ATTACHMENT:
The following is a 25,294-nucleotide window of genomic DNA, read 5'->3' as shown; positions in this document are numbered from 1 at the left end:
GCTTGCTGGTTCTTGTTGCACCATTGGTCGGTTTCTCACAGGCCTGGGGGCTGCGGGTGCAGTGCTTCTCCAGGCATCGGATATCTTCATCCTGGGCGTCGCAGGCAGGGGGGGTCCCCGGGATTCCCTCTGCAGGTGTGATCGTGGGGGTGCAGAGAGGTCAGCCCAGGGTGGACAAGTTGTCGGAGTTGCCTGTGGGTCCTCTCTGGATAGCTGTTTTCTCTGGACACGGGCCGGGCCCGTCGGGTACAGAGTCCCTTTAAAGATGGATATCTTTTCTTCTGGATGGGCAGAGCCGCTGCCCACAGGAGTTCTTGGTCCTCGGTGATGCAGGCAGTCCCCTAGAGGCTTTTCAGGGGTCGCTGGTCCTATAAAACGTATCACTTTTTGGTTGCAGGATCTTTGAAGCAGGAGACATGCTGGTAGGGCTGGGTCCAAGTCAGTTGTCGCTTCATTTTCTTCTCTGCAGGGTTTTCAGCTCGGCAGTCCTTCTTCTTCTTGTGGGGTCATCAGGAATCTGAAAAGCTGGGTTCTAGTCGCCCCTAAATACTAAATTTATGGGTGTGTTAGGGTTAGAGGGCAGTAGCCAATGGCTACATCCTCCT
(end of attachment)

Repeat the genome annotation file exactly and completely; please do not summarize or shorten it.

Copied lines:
The following is a 25,294-nucleotide window of genomic DNA, read 5'->3' as shown; positions in this document are numbered from 1 at the left end:
GCTTGCTGGTTCTTGTTGCACCATTGGTCGGTTTCTCACAGGCCTGGGGGCTGCGGGTGCAGTGCTTCTCCAGGCATCGGATATCTTCATCCTGGGCGTCGCAGGCAGGGGGGGTCCCCGGGATTCCCTCTGCAGGTGTGATCGTGGGGGTGCAGAGAGGTCAGCCCAGGGTGGACAAGTTGTCGGAGTTGCCTGTGGGTCCTCTCTGGATAGCTGTTTTCTCTGGACACGGGCCGGGCCCGTCGGGTACAGAGTCCCTTTAAAGATGGATATCTTTTCTTCTGGATGGGCAGAGCCGCTGCCCACAGGAGTTCTTGGTCCTCGGTGATGCAGGCAGTCCCCTAGAGGCTTTTCAGGGGTCGCTGGTCCTATAAAACGTATCACTTTTTGGTTGCAGGATCTTTGAAGCAGGAGACATGCTGGTAGGGCTGGGTCCAAGTCAGTTGTCGCTTCATTTTCTTCTCTGCAGGGTTTTCAGCTCGGCAGTCCTTCTTCTTCTTGTGGGGTCATCAGGAATCTGAAAAGCTGGGTTCTAGTCGCCCCTAAATACTAAATTTATGGGTGTGTTAGGGTTAGAGGGCAGTAGCCAATGGCTACATCCTCCT